Between January 2004 and January 2007, we attempted retrograde catheterization of the right heart in eight children with occluded femoral veins. In all patients, bilateral thrombosis of the femoral veins was discovered at the time of cardiac catheterization. As the examinations had been planned under awake sedation, transhepatic or jugular approaches were not attempted. Bilateral occlusion of the femoral veins was confirmed by hand injection of a small quantity of contrast medium. Femoral artery access was obtained by using a 4 French (4F) sheath. Heparin was administered at a dose of 100UI/kg. A Judkins right catheter or a balloon-tipped catheter was advanced into the ascending aorta. By using a soft hydrophilic guidewire, the catheter was advanced into the underlying ventricle and positioned immediately under the aortic valve in patients with a subaortic VSD or at the apex of the ventricle in patients with single ventricle and a Norwood-Sano repair. By using hand injection of small quantities of contrast medium and multiples views, the native or artificial pulmonary outflow was localized. The guidewire, then the catheter, were advanced gently into the pulmonary trunk and, when necessary, into the pulmonary arteries. The pressure in the pulmonary artery was measured and pulmonary angiography was performed by injecting contrast medium 1cc/kg at 500psi. All patients had echocardiographic investigation before and after cardiac catheterization. Incompetence of the atrioventricular valve(s) and aorta was sought and described.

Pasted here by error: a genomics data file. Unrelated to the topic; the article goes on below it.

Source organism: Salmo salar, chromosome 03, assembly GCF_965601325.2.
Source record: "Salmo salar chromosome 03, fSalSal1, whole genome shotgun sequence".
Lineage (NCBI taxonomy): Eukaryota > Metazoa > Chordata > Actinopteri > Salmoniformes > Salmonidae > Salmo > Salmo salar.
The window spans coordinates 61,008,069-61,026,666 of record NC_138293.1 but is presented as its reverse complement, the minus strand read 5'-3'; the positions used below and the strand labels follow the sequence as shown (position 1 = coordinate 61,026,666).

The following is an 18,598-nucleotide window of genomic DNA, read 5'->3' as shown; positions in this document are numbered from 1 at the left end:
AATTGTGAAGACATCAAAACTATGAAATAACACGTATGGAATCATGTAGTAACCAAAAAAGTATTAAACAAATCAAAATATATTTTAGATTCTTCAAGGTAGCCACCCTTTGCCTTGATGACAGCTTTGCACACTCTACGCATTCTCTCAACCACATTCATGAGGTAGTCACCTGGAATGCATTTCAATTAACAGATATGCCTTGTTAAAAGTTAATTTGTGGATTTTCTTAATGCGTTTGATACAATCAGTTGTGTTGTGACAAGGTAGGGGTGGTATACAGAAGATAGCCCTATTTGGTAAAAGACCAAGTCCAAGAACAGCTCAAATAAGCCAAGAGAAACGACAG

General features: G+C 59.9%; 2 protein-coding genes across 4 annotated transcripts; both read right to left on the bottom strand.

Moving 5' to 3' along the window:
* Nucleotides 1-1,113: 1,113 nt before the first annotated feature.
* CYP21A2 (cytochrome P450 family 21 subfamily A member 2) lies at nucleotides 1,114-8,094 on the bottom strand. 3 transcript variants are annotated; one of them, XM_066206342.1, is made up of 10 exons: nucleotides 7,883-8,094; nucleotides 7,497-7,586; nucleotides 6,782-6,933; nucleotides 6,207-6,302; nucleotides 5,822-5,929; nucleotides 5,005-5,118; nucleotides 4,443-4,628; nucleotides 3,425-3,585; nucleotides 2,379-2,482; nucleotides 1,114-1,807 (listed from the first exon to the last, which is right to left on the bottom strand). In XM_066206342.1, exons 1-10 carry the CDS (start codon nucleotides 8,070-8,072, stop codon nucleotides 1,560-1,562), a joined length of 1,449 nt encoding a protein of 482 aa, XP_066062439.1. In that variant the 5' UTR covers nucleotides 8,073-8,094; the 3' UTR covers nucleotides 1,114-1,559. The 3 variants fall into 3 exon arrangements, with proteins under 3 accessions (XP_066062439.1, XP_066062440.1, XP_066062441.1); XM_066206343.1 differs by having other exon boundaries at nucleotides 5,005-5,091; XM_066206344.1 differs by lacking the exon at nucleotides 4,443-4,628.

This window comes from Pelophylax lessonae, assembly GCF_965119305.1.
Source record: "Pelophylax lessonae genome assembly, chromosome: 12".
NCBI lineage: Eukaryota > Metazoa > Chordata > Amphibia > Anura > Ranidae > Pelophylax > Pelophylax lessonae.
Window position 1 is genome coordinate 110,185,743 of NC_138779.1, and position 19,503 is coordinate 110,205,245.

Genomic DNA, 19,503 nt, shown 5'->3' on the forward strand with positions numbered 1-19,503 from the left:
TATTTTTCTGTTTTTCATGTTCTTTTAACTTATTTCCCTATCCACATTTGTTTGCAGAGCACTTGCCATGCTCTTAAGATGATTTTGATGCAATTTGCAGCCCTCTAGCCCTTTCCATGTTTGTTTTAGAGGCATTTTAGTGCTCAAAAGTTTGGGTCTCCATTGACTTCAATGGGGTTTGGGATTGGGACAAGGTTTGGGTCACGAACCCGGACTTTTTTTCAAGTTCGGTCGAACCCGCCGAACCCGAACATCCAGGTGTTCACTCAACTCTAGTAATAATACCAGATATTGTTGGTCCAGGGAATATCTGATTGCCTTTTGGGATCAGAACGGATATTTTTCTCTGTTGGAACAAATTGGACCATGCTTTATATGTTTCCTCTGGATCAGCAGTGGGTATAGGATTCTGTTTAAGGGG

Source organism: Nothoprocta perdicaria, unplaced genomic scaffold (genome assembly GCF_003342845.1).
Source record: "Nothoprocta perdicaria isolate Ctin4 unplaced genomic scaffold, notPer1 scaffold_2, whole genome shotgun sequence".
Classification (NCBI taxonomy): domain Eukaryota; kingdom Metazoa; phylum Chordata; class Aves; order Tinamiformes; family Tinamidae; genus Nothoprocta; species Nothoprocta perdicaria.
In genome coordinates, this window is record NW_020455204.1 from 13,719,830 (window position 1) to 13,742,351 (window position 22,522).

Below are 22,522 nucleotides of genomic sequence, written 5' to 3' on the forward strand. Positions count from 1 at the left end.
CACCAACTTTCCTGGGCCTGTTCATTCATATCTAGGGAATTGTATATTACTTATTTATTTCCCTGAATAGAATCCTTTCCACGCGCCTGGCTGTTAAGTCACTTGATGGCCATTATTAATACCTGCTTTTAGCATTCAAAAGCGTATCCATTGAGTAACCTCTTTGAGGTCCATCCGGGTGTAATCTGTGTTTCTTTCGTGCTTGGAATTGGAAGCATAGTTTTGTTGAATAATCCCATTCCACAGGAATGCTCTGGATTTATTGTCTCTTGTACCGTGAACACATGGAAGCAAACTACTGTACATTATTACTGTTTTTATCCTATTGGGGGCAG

The patients’ clinical and hemodynamic characteristics are shown in Table 1. At the time of catheterization, the median age was five months (range 4–60) and the median weight was 5kg (range 4–10). The median duration of the procedure was 45min (range 40–70) and of the fluoroscopy was 10min (range 10–29). The procedure was abandoned in two patients with hypoplastic left heart and Norwood-Sano repair, because of repetitive ventricular arrhythmias, which occurred during attempts to enter the right ventricular outflow; for these patients, haemodynamic evaluation was carried out via the jugular vein under general anaesthesia. In six patients the pulmonary circulation was attained using the retrograde approach, enabling measurement of pulmonary arterial pressure and pulmonary angiography (Figure 1). The superior vena cava was attained in one patient with complex transposition of the great arteries and pulmonary banding, making it possible to calculate the shunt, rule out positive streaming and exclude the persistence of left superior vena cava, suspected at echocardiography (Figure 2).

Figure 1

Figure 1. 

Patient 4 (Table 1). Hypoplastic left heart, having undergone a Norwood-Sano repair. (A) The catheter is advanced through the ascending aorta into the systemic right ventricle; a soft guidewire is advanced into the right pulmonary artery. (B) The anteroposterior view shows symmetrical pulmonary perfusion; pulmonary arteries are mildly hypoplastic. (C) The lateral view shows a tight stenosis at the junction between the conduit and the pulmonary arteries.